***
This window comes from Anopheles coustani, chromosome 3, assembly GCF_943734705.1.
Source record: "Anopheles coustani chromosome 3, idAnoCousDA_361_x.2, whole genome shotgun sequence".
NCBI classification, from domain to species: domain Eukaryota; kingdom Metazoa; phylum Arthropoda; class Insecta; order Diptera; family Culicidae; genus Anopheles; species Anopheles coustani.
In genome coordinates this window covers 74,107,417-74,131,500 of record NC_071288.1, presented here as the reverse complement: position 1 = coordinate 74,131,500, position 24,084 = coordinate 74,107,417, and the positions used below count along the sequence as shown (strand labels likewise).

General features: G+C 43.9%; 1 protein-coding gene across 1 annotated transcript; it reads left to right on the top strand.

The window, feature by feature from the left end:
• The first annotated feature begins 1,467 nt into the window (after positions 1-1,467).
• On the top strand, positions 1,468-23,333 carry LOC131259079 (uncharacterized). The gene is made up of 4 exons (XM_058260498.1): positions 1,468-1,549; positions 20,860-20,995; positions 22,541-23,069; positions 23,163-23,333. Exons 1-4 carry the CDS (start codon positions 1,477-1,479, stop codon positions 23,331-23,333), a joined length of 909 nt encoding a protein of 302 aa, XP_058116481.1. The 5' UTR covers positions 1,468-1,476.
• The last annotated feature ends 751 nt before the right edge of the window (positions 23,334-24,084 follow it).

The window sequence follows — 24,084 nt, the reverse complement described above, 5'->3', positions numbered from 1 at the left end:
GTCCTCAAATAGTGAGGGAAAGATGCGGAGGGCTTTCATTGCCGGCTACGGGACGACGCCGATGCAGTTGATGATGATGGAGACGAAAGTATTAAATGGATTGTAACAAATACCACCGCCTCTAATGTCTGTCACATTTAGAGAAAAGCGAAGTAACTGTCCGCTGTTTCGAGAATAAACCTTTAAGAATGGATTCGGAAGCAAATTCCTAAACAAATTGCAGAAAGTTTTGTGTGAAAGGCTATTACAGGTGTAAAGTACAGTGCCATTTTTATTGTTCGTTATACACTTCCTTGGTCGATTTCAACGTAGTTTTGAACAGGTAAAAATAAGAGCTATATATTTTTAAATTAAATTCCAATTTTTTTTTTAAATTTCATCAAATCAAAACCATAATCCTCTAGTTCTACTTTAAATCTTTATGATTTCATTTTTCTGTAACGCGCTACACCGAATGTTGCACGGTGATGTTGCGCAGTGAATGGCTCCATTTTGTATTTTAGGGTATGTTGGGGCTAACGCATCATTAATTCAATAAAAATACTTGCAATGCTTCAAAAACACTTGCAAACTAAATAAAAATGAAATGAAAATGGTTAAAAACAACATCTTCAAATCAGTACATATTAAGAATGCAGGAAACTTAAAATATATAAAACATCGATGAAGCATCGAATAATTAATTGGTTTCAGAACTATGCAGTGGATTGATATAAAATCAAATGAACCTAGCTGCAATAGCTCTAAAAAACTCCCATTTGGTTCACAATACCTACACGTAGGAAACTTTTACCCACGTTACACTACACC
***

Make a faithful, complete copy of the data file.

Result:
This window comes from Anopheles coustani, chromosome 3, assembly GCF_943734705.1.
Source record: "Anopheles coustani chromosome 3, idAnoCousDA_361_x.2, whole genome shotgun sequence".
NCBI classification, from domain to species: domain Eukaryota; kingdom Metazoa; phylum Arthropoda; class Insecta; order Diptera; family Culicidae; genus Anopheles; species Anopheles coustani.
In genome coordinates this window covers 74,107,417-74,131,500 of record NC_071288.1, presented here as the reverse complement: position 1 = coordinate 74,131,500, position 24,084 = coordinate 74,107,417, and the positions used below count along the sequence as shown (strand labels likewise).

General features: G+C 43.9%; 1 protein-coding gene across 1 annotated transcript; it reads left to right on the top strand.

The window, feature by feature from the left end:
• The first annotated feature begins 1,467 nt into the window (after positions 1-1,467).
• On the top strand, positions 1,468-23,333 carry LOC131259079 (uncharacterized). The gene is made up of 4 exons (XM_058260498.1): positions 1,468-1,549; positions 20,860-20,995; positions 22,541-23,069; positions 23,163-23,333. Exons 1-4 carry the CDS (start codon positions 1,477-1,479, stop codon positions 23,331-23,333), a joined length of 909 nt encoding a protein of 302 aa, XP_058116481.1. The 5' UTR covers positions 1,468-1,476.
• The last annotated feature ends 751 nt before the right edge of the window (positions 23,334-24,084 follow it).

The window sequence follows — 24,084 nt, the reverse complement described above, 5'->3', positions numbered from 1 at the left end:
GTCCTCAAATAGTGAGGGAAAGATGCGGAGGGCTTTCATTGCCGGCTACGGGACGACGCCGATGCAGTTGATGATGATGGAGACGAAAGTATTAAATGGATTGTAACAAATACCACCGCCTCTAATGTCTGTCACATTTAGAGAAAAGCGAAGTAACTGTCCGCTGTTTCGAGAATAAACCTTTAAGAATGGATTCGGAAGCAAATTCCTAAACAAATTGCAGAAAGTTTTGTGTGAAAGGCTATTACAGGTGTAAAGTACAGTGCCATTTTTATTGTTCGTTATACACTTCCTTGGTCGATTTCAACGTAGTTTTGAACAGGTAAAAATAAGAGCTATATATTTTTAAATTAAATTCCAATTTTTTTTTTAAATTTCATCAAATCAAAACCATAATCCTCTAGTTCTACTTTAAATCTTTATGATTTCATTTTTCTGTAACGCGCTACACCGAATGTTGCACGGTGATGTTGCGCAGTGAATGGCTCCATTTTGTATTTTAGGGTATGTTGGGGCTAACGCATCATTAATTCAATAAAAATACTTGCAATGCTTCAAAAACACTTGCAAACTAAATAAAAATGAAATGAAAATGGTTAAAAACAACATCTTCAAATCAGTACATATTAAGAATGCAGGAAACTTAAAATATATAAAACATCGATGAAGCATCGAATAATTAATTGGTTTCAGAACTATGCAGTGGATTGATATAAAATCAAATGAACCTAGCTGCAATAGCTCTAAAAAACTCCCATTTGGTTCACAATACCTACACGTAGGAAACTTTTACCCACGTTACACTACACC